This week, considering the needs of online and nontraditional students, and ensuring the curriculum is relevant to students’ careers and lives.
Understanding the Needs of Adult Learners
As the population of adult learners in higher education grows, institutions and faculty search for ways to engage these nontraditional students. Laurie Quinn stresses the importance of helping adults see a return on their financial investments, suggesting that faculty consider how the needs of online and nontraditional students may differ from those of traditional students. (The Evolllution)
How One University Wants to Teach Students to Use Data
Rensselaer Polytechnic Institute adopted a “data dexterity” requirement to help students learn how to use data. Kristen Bennett fulfills this requirement in her Introduction to Data Mathematics course by having students work in teams to design drugs and devise computer models to predict how different chemicals interact. (The Chronicle of Higher Education Teaching Newsletter)
What Do Students Want Most? To Be Treated with Respect
In a survey at one institution, students requested that instructors treat them with more kindness and respect. The results led one instructor to reflect on the damaging effects of treating students with contempt and to suggest that academics work to change the culture and question their own behavior and priorities. (The Guardian)
7 Steps to Better Online Teaching
Engaging students in online courses can be daunting, Esther Kim writes. She offers strategies for motivating students in virtual online environments, such as paying attention to facial expressions, using conversational language, and making participation mandatory. (The Chronicle of Higher Education — Paywall)
From College to Life: Relevance and the Value of Higher Education
According to a new Gallup and Strada Education Network study, students who found their coursework more relevant to their work and daily life are more likely to believe they received a high-quality education. It also found a correlation between education relevance and individuals’ sense of well-being. (Gallup & Strada Education Network)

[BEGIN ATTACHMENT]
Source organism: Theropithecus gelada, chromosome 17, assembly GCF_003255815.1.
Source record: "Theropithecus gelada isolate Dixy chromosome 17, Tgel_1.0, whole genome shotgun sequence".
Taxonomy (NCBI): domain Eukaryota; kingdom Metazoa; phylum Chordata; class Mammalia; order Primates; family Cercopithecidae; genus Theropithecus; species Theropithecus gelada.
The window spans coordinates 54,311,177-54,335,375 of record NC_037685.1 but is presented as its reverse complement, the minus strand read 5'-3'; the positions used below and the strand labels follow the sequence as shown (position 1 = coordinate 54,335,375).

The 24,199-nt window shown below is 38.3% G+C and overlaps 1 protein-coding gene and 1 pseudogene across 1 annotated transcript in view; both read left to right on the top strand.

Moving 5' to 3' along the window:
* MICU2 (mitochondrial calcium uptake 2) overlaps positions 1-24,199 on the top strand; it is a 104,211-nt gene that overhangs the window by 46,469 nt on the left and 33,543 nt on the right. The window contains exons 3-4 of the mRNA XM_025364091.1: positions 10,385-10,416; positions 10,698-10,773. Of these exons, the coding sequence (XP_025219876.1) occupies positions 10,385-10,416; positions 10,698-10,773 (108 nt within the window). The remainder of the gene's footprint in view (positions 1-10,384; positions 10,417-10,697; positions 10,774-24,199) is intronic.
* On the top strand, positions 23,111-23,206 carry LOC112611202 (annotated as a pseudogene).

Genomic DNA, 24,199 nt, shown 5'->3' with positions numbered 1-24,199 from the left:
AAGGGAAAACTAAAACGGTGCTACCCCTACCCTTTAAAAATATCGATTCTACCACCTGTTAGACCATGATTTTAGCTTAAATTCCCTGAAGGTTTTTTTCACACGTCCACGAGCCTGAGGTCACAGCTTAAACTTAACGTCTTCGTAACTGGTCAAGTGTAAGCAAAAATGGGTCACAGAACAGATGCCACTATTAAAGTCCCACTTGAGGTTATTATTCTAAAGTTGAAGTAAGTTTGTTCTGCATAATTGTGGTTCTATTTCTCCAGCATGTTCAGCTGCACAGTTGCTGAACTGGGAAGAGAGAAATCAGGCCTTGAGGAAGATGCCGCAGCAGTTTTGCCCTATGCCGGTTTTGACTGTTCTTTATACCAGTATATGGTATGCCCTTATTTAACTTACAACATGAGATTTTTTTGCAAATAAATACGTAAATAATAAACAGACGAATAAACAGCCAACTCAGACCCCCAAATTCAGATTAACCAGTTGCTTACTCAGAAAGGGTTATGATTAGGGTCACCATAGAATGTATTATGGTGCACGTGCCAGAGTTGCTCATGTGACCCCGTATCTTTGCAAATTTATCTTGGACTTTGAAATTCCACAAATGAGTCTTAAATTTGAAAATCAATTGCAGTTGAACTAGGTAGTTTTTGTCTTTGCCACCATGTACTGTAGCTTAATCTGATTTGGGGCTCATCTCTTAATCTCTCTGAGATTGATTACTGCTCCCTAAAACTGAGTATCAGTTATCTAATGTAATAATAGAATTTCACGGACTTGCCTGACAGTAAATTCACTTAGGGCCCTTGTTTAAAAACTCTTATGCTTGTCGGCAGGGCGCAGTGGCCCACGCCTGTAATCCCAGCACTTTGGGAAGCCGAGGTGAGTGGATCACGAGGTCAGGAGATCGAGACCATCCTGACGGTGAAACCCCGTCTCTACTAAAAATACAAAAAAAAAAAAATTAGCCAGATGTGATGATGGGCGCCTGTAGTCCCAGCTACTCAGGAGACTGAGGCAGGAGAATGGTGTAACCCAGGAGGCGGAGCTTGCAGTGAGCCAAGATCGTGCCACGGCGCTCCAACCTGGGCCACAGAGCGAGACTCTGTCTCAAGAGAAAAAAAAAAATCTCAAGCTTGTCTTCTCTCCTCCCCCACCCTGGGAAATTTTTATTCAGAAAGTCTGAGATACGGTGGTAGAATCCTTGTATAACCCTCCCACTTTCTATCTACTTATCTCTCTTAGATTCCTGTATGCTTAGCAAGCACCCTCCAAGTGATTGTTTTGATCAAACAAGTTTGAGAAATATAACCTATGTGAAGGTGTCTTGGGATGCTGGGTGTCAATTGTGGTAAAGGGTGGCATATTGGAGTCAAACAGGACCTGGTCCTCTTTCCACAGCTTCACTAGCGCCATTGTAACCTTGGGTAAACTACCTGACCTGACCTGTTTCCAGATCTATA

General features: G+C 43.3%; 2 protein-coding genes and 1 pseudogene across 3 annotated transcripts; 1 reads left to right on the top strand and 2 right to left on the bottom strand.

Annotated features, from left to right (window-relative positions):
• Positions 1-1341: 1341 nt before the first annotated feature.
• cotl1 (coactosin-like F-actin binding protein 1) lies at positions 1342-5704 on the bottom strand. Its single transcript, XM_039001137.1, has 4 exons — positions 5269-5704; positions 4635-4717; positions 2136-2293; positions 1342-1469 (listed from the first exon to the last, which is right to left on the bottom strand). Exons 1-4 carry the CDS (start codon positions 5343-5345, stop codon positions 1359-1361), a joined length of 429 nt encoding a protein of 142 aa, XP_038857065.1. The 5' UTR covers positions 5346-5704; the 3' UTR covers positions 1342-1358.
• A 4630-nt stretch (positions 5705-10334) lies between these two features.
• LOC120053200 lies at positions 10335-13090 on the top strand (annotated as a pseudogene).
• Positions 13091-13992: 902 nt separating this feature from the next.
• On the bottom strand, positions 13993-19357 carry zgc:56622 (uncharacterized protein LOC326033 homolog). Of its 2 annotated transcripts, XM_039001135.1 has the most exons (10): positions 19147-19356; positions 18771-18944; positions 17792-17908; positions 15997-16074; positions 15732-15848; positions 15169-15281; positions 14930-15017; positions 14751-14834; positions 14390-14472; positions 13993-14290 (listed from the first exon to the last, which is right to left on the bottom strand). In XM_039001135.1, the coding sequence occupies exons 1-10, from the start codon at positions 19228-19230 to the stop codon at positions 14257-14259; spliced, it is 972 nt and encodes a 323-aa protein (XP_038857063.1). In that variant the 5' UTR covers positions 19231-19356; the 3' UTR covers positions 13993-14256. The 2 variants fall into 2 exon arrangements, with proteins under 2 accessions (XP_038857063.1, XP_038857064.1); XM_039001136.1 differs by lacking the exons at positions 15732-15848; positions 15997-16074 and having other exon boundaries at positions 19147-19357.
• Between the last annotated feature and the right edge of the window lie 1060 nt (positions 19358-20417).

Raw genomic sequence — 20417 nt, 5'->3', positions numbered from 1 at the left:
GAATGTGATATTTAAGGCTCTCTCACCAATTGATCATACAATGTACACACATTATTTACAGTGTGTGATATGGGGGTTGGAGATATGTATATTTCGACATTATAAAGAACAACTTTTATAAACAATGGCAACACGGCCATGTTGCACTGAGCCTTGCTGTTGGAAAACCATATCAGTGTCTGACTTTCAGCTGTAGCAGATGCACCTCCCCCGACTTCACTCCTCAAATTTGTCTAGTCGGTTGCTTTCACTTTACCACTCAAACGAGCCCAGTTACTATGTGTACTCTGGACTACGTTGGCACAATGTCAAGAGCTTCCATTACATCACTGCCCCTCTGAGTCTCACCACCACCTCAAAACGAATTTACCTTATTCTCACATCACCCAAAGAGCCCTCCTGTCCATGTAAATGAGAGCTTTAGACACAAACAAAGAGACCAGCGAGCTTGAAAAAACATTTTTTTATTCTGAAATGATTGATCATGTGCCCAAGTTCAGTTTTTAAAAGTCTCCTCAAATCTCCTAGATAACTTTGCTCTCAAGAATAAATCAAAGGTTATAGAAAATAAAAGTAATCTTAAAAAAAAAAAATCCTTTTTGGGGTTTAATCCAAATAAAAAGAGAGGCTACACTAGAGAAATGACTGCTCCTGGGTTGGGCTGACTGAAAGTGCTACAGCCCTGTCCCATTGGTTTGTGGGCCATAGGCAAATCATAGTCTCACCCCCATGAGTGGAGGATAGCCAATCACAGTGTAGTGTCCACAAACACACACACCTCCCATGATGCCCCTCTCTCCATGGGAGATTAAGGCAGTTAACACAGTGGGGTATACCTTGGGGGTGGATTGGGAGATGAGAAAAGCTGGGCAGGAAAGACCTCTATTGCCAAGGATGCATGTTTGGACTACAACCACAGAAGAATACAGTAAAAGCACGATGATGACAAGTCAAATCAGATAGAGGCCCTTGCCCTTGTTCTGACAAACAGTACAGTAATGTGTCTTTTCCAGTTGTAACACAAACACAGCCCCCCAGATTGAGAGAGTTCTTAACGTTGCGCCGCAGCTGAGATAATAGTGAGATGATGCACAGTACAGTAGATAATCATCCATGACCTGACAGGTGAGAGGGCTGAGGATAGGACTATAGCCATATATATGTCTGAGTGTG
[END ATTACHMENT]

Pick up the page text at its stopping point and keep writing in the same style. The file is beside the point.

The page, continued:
Sacred Heart University: ACUE Panel at Faculty Institute
As a teaching institution with a goal “to achieve prominence through innovative teaching and learning while cultivating a campus community that is recognized as caring and creative,” Sacred Heart University (SHU) held its spring Faculty Institute on April 2nd, with a focus on the celebration and advancement of teaching excellence and innovation.
The agenda for the Faculty Institute included a one-hour faculty panel discussion on the learning experience that Prof. Sue Goncalves, Prof. Chris Paone, Prof. Dan Rober, and Prof. Jennifer Trudeau have had from taking ACUE’s foundations course. The panelists come from different disciplines (business, nursing, and the arts and sciences) and represent full-time and adjunct faculty. Serving as the moderator was Prof. Wendy Bjerke, one of the course facilitators, who provided background information on how the ACUE course complements ongoing faculty development efforts at SHU before the panelists offered in-depth insights they’ve gained and teaching strategies—such as the Fishbowl Technique and how to use online polling tools with large classes—they’ve learned from the course.
Thank you to Jaya Kannan, director of digital learning at SHU, for sharing the details of this event with us and to SHU for providing the photos.